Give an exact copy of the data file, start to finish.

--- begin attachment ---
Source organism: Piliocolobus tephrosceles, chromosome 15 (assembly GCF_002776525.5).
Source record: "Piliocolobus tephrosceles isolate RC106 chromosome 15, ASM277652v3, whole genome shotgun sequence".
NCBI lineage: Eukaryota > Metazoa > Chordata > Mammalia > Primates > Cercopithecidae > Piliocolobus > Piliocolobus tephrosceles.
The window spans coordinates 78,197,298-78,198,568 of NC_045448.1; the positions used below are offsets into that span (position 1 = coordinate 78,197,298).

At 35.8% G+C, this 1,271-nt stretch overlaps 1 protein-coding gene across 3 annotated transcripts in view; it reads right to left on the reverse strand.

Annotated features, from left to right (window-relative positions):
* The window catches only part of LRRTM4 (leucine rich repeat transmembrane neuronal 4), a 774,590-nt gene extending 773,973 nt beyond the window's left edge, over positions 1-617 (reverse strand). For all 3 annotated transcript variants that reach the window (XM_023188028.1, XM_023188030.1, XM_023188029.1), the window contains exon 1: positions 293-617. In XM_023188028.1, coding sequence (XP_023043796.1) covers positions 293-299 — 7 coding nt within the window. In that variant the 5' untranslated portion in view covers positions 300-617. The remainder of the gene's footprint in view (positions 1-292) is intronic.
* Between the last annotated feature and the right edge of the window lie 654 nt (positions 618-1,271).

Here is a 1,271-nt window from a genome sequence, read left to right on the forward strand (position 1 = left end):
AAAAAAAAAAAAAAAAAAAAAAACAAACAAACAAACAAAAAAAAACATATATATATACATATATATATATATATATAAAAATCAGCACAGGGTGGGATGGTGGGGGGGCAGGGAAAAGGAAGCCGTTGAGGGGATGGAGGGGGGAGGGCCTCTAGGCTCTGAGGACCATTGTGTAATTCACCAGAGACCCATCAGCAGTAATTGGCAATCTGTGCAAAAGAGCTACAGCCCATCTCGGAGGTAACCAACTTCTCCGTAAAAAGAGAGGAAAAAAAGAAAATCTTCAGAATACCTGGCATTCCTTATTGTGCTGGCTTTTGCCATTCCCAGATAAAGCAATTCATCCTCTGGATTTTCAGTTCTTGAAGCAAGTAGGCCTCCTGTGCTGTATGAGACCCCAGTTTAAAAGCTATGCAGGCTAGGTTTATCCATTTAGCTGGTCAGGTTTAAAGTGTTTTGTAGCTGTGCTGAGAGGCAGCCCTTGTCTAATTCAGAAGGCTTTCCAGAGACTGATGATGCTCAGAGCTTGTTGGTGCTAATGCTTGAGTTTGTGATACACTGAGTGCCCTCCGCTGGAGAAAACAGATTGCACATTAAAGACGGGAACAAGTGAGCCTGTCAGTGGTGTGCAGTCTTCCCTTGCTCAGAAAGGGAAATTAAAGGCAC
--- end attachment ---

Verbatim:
Source organism: Piliocolobus tephrosceles, chromosome 15 (assembly GCF_002776525.5).
Source record: "Piliocolobus tephrosceles isolate RC106 chromosome 15, ASM277652v3, whole genome shotgun sequence".
NCBI lineage: Eukaryota > Metazoa > Chordata > Mammalia > Primates > Cercopithecidae > Piliocolobus > Piliocolobus tephrosceles.
The window spans coordinates 78,197,298-78,198,568 of NC_045448.1; the positions used below are offsets into that span (position 1 = coordinate 78,197,298).

At 35.8% G+C, this 1,271-nt stretch overlaps 1 protein-coding gene across 3 annotated transcripts in view; it reads right to left on the reverse strand.

Annotated features, from left to right (window-relative positions):
* The window catches only part of LRRTM4 (leucine rich repeat transmembrane neuronal 4), a 774,590-nt gene extending 773,973 nt beyond the window's left edge, over positions 1-617 (reverse strand). For all 3 annotated transcript variants that reach the window (XM_023188028.1, XM_023188030.1, XM_023188029.1), the window contains exon 1: positions 293-617. In XM_023188028.1, coding sequence (XP_023043796.1) covers positions 293-299 — 7 coding nt within the window. In that variant the 5' untranslated portion in view covers positions 300-617. The remainder of the gene's footprint in view (positions 1-292) is intronic.
* Between the last annotated feature and the right edge of the window lie 654 nt (positions 618-1,271).

Here is a 1,271-nt window from a genome sequence, read left to right on the forward strand (position 1 = left end):
AAAAAAAAAAAAAAAAAAAAAAACAAACAAACAAACAAAAAAAAACATATATATATACATATATATATATATATATAAAAATCAGCACAGGGTGGGATGGTGGGGGGGCAGGGAAAAGGAAGCCGTTGAGGGGATGGAGGGGGGAGGGCCTCTAGGCTCTGAGGACCATTGTGTAATTCACCAGAGACCCATCAGCAGTAATTGGCAATCTGTGCAAAAGAGCTACAGCCCATCTCGGAGGTAACCAACTTCTCCGTAAAAAGAGAGGAAAAAAAGAAAATCTTCAGAATACCTGGCATTCCTTATTGTGCTGGCTTTTGCCATTCCCAGATAAAGCAATTCATCCTCTGGATTTTCAGTTCTTGAAGCAAGTAGGCCTCCTGTGCTGTATGAGACCCCAGTTTAAAAGCTATGCAGGCTAGGTTTATCCATTTAGCTGGTCAGGTTTAAAGTGTTTTGTAGCTGTGCTGAGAGGCAGCCCTTGTCTAATTCAGAAGGCTTTCCAGAGACTGATGATGCTCAGAGCTTGTTGGTGCTAATGCTTGAGTTTGTGATACACTGAGTGCCCTCCGCTGGAGAAAACAGATTGCACATTAAAGACGGGAACAAGTGAGCCTGTCAGTGGTGTGCAGTCTTCCCTTGCTCAGAAAGGGAAATTAAAGGCAC